First, a letter was sent from Dr. Cohen to all U.S. and Canadian medical school deans and the associate deans for academic affairs asking them to answer a set of questions about their Schools' educational programs. I used the question format rather than a more open-ended one because I wanted to have the same types of information about all medical schools. I took this approach partly because we had to limit the length of each school's published responses in this supplement. In addition, I thought it would be more useful to compare and contrast the schools if their responses were presented in a similar manner. That is why all the Schools' responses are presented within sets of identical (in most cases) categories—e.g., “Learning Outcomes”—that reflect the topics covered by the questions sent to the schools.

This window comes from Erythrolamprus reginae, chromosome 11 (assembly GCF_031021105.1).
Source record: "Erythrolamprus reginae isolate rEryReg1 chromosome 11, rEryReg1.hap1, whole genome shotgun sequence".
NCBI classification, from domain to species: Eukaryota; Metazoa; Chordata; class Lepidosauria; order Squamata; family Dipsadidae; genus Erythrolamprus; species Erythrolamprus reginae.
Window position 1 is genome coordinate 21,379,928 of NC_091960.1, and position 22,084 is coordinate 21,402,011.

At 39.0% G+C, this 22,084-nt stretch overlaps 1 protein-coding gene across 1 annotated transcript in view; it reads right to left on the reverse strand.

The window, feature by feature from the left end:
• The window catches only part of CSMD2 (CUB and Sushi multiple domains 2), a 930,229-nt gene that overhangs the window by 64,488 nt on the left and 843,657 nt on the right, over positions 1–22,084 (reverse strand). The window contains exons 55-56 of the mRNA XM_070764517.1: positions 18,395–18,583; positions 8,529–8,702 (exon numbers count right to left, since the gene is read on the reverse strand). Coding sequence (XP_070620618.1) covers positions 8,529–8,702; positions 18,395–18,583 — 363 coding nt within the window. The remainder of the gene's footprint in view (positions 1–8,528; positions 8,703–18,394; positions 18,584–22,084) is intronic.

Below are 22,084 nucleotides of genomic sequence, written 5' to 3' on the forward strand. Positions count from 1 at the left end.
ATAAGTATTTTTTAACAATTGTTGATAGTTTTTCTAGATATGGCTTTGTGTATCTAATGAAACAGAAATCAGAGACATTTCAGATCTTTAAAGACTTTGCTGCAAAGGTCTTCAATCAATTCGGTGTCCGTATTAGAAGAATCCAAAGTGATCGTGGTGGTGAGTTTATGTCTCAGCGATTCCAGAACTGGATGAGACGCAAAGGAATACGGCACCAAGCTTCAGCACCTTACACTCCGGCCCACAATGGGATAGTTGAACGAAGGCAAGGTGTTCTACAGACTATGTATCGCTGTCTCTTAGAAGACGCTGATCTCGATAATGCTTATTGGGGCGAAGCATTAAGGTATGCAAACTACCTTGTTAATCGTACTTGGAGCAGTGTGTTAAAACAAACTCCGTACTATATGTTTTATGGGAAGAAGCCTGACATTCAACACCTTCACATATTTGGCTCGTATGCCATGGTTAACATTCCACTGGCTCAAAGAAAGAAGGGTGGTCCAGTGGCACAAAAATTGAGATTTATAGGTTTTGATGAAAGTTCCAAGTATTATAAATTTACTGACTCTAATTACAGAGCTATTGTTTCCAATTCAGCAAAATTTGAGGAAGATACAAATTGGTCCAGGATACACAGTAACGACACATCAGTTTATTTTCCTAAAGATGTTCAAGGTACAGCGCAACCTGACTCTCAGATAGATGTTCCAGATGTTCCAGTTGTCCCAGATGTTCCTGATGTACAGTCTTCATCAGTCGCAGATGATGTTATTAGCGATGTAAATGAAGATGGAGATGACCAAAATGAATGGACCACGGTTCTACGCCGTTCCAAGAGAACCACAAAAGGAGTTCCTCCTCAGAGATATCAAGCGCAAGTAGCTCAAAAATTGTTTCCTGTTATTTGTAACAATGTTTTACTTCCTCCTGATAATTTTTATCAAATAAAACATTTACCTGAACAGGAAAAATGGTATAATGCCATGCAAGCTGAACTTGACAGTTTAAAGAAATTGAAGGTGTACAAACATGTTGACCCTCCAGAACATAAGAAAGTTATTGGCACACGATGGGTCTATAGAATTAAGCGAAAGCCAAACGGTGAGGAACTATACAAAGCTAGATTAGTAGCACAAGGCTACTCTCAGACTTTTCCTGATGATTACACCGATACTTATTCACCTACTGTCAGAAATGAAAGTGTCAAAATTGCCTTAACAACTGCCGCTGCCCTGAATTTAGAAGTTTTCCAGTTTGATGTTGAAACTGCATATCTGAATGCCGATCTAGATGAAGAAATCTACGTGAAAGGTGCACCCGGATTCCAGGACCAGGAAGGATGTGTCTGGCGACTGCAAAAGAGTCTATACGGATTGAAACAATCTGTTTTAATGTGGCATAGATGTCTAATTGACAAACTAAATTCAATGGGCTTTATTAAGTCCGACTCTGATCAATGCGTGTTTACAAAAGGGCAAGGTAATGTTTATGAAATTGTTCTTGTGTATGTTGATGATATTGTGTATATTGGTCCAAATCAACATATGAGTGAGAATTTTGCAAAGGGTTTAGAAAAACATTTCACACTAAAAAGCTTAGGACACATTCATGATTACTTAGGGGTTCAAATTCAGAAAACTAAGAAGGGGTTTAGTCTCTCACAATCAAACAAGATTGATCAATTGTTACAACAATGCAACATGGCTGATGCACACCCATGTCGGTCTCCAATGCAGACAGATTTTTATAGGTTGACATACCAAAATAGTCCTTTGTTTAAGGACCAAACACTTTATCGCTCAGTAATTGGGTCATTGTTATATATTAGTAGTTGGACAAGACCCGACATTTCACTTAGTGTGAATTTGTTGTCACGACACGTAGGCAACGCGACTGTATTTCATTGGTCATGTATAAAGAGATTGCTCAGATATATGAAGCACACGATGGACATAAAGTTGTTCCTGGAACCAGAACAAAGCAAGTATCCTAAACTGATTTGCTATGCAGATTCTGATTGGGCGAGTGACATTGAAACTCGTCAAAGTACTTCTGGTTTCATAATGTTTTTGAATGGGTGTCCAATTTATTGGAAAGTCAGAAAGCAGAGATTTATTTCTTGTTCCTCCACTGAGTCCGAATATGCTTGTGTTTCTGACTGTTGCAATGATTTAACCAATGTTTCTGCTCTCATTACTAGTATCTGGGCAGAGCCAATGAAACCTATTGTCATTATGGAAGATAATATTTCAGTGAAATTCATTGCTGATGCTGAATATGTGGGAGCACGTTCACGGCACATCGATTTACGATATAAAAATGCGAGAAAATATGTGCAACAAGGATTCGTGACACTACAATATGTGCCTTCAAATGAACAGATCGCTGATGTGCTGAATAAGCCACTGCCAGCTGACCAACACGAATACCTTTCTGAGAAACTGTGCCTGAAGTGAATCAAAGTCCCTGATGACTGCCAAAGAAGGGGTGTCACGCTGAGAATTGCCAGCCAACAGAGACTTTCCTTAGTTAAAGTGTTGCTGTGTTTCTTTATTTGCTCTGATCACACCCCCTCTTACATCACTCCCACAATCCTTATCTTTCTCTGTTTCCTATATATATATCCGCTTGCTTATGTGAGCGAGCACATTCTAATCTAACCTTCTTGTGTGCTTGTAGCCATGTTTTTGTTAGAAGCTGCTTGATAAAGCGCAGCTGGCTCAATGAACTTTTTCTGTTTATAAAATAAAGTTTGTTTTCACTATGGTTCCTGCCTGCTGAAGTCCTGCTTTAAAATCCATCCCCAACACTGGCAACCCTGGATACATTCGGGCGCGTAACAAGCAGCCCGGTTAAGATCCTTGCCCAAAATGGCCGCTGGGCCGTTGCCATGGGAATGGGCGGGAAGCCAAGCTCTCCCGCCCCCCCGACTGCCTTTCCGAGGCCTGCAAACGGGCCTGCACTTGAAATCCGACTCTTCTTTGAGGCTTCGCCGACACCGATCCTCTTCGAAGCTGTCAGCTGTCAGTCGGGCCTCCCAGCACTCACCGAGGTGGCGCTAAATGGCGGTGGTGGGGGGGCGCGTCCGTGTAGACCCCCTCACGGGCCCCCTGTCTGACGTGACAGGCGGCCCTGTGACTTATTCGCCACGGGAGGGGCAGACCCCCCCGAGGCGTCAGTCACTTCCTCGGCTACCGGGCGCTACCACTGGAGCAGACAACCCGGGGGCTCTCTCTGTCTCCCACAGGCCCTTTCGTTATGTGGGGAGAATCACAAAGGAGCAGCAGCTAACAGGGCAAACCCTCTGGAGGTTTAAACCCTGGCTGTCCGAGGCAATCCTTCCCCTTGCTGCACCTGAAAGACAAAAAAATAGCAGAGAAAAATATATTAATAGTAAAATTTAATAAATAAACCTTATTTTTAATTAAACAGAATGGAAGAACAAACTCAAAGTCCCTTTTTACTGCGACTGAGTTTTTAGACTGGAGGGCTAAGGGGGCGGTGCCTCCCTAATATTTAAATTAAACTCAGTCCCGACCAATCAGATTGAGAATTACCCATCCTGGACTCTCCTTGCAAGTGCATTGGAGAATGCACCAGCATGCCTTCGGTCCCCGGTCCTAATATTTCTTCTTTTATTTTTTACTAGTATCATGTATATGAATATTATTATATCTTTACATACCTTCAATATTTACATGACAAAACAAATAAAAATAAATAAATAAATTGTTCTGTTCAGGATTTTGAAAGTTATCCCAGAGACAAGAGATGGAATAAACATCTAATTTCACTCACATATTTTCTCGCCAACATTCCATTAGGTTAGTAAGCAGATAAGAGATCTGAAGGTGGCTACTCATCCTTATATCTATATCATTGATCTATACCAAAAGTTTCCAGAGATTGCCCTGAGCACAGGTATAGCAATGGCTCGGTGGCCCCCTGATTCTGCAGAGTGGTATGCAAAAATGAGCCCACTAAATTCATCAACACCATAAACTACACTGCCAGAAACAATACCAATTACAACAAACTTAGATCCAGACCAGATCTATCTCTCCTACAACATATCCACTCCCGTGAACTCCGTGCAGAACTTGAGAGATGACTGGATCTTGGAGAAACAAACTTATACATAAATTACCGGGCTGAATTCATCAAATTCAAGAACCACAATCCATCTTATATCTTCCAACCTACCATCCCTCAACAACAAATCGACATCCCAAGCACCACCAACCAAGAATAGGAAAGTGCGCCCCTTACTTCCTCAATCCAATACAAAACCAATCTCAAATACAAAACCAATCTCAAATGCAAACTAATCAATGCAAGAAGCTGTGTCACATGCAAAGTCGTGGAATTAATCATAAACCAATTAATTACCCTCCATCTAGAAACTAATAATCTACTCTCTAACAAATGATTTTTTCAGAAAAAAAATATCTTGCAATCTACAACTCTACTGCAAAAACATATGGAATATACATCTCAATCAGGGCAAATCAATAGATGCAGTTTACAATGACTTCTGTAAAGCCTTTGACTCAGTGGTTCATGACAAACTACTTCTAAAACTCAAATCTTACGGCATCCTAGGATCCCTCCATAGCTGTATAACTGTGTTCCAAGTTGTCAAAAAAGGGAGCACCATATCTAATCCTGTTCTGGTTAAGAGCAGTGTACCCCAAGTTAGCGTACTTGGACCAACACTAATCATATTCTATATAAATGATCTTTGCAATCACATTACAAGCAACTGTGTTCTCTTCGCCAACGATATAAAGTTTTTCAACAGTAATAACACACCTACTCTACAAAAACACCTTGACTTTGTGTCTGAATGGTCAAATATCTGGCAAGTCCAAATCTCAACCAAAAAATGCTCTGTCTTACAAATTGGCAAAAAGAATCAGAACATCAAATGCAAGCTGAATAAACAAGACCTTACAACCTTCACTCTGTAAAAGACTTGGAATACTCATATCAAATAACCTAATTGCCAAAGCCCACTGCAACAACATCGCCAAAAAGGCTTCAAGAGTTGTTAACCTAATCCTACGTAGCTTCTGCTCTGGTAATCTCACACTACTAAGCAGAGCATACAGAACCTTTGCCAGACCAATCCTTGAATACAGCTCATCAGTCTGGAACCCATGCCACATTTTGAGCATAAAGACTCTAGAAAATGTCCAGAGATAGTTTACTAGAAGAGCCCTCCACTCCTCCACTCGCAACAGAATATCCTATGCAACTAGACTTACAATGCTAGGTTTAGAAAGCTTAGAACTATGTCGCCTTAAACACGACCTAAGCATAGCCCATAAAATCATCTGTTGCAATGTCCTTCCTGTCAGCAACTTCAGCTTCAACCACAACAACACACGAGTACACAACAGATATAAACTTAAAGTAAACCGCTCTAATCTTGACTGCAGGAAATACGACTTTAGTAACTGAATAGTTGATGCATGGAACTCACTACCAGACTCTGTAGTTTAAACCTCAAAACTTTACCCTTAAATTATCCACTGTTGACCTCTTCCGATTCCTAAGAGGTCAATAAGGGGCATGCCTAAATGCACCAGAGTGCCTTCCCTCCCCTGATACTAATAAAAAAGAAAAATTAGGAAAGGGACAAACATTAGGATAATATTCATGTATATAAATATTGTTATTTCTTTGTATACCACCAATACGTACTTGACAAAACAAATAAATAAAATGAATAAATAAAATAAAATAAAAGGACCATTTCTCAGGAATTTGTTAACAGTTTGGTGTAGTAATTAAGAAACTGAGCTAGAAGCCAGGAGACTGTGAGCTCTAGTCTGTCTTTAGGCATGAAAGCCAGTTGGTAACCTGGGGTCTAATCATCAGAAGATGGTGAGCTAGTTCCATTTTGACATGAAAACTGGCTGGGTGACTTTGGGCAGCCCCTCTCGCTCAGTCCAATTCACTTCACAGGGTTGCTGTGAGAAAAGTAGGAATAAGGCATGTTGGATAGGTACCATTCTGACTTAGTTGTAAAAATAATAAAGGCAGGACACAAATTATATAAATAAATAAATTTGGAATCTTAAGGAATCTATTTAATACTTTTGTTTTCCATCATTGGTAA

The time we had to accomplish our task was short, but the response of the schools was gratifying and even a bit overwhelming. This supplement presents my compilations of the answers to my questions by representatives of 130 of the 141 accredited allopathic medical schools in the United States and Canada. This kind of information about every medical school's educational program has never been collected in a single place before. I call these “snapshots” because, like camera snapshots, they reveal considerable information about each school at a particular point in time, but there is more that could be said in each case. I have often said that when you have seen one medical school, you have seen one medical school, and I believe the 131 snapshots in this supplement support my contention. Even so, the entries taken together form a three-dimensional mega-snapshot of the tremendous breadth, richness, and diversity of North America's medical school programs.